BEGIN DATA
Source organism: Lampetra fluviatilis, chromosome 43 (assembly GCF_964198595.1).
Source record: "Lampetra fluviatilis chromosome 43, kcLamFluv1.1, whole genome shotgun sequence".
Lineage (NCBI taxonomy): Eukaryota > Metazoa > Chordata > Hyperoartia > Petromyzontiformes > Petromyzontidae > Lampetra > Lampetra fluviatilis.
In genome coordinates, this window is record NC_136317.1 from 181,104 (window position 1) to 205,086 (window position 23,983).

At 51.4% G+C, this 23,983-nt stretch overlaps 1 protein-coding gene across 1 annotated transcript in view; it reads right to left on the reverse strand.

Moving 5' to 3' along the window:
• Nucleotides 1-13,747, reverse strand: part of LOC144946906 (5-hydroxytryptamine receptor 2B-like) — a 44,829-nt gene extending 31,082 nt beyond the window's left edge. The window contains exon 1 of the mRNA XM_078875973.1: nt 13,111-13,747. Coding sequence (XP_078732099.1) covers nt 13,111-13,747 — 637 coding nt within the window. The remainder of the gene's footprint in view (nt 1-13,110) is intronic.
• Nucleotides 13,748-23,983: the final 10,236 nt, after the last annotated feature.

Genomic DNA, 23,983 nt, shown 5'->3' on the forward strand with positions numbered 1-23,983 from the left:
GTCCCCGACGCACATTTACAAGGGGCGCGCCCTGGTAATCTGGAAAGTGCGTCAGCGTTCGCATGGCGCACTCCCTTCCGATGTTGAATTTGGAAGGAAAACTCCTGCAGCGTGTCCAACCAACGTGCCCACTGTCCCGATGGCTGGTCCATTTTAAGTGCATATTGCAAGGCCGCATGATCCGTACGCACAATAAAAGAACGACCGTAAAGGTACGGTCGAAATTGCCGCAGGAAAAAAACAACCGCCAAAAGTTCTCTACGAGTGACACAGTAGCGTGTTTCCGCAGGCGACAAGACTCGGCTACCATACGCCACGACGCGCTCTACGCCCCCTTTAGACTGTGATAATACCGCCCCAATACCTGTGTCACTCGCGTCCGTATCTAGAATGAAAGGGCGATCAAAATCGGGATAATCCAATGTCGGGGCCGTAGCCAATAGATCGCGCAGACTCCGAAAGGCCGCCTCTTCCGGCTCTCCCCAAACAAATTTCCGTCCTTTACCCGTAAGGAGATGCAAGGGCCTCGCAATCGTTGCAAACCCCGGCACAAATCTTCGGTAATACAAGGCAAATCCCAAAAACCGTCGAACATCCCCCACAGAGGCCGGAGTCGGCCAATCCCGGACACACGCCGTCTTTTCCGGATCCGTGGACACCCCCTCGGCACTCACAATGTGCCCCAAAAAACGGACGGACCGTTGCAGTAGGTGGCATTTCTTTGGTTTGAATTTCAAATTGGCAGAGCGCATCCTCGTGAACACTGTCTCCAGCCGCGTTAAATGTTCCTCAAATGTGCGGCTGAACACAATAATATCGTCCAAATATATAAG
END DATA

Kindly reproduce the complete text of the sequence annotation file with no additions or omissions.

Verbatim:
Source organism: Lampetra fluviatilis, chromosome 43 (assembly GCF_964198595.1).
Source record: "Lampetra fluviatilis chromosome 43, kcLamFluv1.1, whole genome shotgun sequence".
Lineage (NCBI taxonomy): Eukaryota > Metazoa > Chordata > Hyperoartia > Petromyzontiformes > Petromyzontidae > Lampetra > Lampetra fluviatilis.
In genome coordinates, this window is record NC_136317.1 from 181,104 (window position 1) to 205,086 (window position 23,983).

At 51.4% G+C, this 23,983-nt stretch overlaps 1 protein-coding gene across 1 annotated transcript in view; it reads right to left on the reverse strand.

Moving 5' to 3' along the window:
• Nucleotides 1-13,747, reverse strand: part of LOC144946906 (5-hydroxytryptamine receptor 2B-like) — a 44,829-nt gene extending 31,082 nt beyond the window's left edge. The window contains exon 1 of the mRNA XM_078875973.1: nt 13,111-13,747. Coding sequence (XP_078732099.1) covers nt 13,111-13,747 — 637 coding nt within the window. The remainder of the gene's footprint in view (nt 1-13,110) is intronic.
• Nucleotides 13,748-23,983: the final 10,236 nt, after the last annotated feature.

Genomic DNA, 23,983 nt, shown 5'->3' on the forward strand with positions numbered 1-23,983 from the left:
GTCCCCGACGCACATTTACAAGGGGCGCGCCCTGGTAATCTGGAAAGTGCGTCAGCGTTCGCATGGCGCACTCCCTTCCGATGTTGAATTTGGAAGGAAAACTCCTGCAGCGTGTCCAACCAACGTGCCCACTGTCCCGATGGCTGGTCCATTTTAAGTGCATATTGCAAGGCCGCATGATCCGTACGCACAATAAAAGAACGACCGTAAAGGTACGGTCGAAATTGCCGCAGGAAAAAAACAACCGCCAAAAGTTCTCTACGAGTGACACAGTAGCGTGTTTCCGCAGGCGACAAGACTCGGCTACCATACGCCACGACGCGCTCTACGCCCCCTTTAGACTGTGATAATACCGCCCCAATACCTGTGTCACTCGCGTCCGTATCTAGAATGAAAGGGCGATCAAAATCGGGATAATCCAATGTCGGGGCCGTAGCCAATAGATCGCGCAGACTCCGAAAGGCCGCCTCTTCCGGCTCTCCCCAAACAAATTTCCGTCCTTTACCCGTAAGGAGATGCAAGGGCCTCGCAATCGTTGCAAACCCCGGCACAAATCTTCGGTAATACAAGGCAAATCCCAAAAACCGTCGAACATCCCCCACAGAGGCCGGAGTCGGCCAATCCCGGACACACGCCGTCTTTTCCGGATCCGTGGACACCCCCTCGGCACTCACAATGTGCCCCAAAAAACGGACGGACCGTTGCAGTAGGTGGCATTTCTTTGGTTTGAATTTCAAATTGGCAGAGCGCATCCTCGTGAACACTGTCTCCAGCCGCGTTAAATGTTCCTCAAATGTGCGGCTGAACACAATAATATCGTCCAAATATATAAG